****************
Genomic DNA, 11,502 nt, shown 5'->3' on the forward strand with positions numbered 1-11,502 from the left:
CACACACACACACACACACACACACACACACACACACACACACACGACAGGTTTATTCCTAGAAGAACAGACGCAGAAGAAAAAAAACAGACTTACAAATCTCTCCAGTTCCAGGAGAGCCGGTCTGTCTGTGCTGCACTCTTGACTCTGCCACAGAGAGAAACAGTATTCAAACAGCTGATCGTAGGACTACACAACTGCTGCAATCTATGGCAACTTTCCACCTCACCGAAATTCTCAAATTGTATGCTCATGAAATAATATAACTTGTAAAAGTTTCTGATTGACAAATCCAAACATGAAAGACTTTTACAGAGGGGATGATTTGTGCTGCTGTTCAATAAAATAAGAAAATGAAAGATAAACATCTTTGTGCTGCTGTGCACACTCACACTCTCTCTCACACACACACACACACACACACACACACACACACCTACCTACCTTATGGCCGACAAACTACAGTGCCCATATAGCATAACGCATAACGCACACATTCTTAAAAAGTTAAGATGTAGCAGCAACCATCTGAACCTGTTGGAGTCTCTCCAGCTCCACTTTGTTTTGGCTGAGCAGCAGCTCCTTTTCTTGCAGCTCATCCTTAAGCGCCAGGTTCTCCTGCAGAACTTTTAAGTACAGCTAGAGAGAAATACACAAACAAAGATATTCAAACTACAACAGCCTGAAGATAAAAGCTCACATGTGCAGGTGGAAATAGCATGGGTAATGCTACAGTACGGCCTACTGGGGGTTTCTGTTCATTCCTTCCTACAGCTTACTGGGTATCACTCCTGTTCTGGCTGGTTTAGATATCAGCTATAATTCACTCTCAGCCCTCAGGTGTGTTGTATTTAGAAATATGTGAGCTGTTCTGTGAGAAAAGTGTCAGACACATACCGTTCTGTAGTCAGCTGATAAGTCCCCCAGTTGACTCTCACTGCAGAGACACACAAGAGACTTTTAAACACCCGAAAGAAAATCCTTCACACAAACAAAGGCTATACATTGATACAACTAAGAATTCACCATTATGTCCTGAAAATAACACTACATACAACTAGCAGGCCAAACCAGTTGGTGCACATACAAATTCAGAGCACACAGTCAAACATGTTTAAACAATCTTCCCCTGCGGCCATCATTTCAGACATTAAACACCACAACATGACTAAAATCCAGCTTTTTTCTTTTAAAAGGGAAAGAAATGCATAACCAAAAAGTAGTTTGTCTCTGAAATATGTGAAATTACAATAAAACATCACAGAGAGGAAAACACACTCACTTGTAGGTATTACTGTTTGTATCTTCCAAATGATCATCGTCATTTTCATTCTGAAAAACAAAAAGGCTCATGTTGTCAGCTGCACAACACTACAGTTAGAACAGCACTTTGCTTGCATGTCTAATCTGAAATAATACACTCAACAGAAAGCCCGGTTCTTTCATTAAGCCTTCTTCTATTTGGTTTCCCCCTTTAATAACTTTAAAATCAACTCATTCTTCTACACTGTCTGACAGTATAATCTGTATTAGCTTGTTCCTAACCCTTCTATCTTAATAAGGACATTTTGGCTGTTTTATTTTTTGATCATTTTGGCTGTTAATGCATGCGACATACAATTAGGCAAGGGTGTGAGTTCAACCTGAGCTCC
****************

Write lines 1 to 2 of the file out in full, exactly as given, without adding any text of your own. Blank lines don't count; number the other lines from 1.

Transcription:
Genomic DNA, 11,502 nt, shown 5'->3' on the forward strand with positions numbered 1-11,502 from the left:
CACACACACACACACACACACACACACACACACACACACACACACGACAGGTTTATTCCTAGAAGAACAGACGCAGAAGAAAAAAAACAGACTTACAAATCTCTCCAGTTCCAGGAGAGCCGGTCTGTCTGTGCTGCACTCTTGACTCTGCCACAGAGAGAAACAGTATTCAAACAGCTGATCGTAGGACTACACAACTGCTGCAATCTATGGCAACTTTCCACCTCACCGAAATTCTCAAATTGTATGCTCATGAAATAATATAACTTGTAAAAGTTTCTGATTGACAAATCCAAACATGAAAGACTTTTACAGAGGGGATGATTTGTGCTGCTGTTCAATAAAATAAGAAAATGAAAGATAAACATCTTTGTGCTGCTGTGCACACTCACACTCTCTCTCACACACACACACACACACACACACACACACACACCTACCTACCTTATGGCCGACAAACTACAGTGCCCATATAGCATAACGCATAACGCACACATTCTTAAAAAGTTAAGATGTAGCAGCAACCATCTGAACCTGTTGGAGTCTCTCCAGCTCCACTTTGTTTTGGCTGAGCAGCAGCTCCTTTTCTTGCAGCTCATCCTTAAGCGCCAGGTTCTCCTGCAGAACTTTTAAGTACAGCTAGAGAGAAATACACAAACAAAGATATTCAAACTACAACAGCCTGAAGATAAAAGCTCACATGTGCAGGTGGAAATAGCATGGGTAATGCTACAGTACGGCCTACTGGGGGTTTCTGTTCATTCCTTCCTACAGCTTACTGGGTATCACTCCTGTTCTGGCTGGTTTAGATATCAGCTATAATTCACTCTCAGCCCTCAGGTGTGTTGTATTTAGAAATATGTGAGCTGTTCTGTGAGAAAAGTGTCAGACACATACCGTTCTGTAGTCAGCTGATAAGTCCCCCAGTTGACTCTCACTGCAGAGACACACAAGAGACTTTTAAACACCCGAAAGAAAATCCTTCACACAAACAAAGGCTATACATTGATACAACTAAGAATTCACCATTATGTCCTGAAAATAACACTACATACAACTAGCAGGCCAAACCAGTTGGTGCACATACAAATTCAGAGCACACAGTCAAACATGTTTAAACAATCTTCCCCTGCGGCCATCATTTCAGACATTAAACACCACAACATGACTAAAATCCAGCTTTTTTCTTTTAAAAGGGAAAGAAATGCATAACCAAAAAGTAGTTTGTCTCTGAAATATGTGAAATTACAATAAAACATCACAGAGAGGAAAACACACTCACTTGTAGGTATTACTGTTTGTATCTTCCAAATGATCATCGTCATTTTCATTCTGAAAAACAAAAAGGCTCATGTTGTCAGCTGCACAACACTACAGTTAGAACAGCACTTTGCTTGCATGTCTAATCTGAAATAATACACTCAACAGAAAGCCCGGTTCTTTCATTAAGCCTTCTTCTATTTGGTTTCCCCCTTTAATAACTTTAAAATCAACTCATTCTTCTACACTGTCTGACAGTATAATCTGTATTAGCTTGTTCCTAACCCTTCTATCTTAATAAGGACATTTTGGCTGTTTTATTTTTTGATCATTTTGGCTGTTAATGCATGCGACATACAATTAGGCAAGGGTGTGAGTTCAACCTGAGCTCC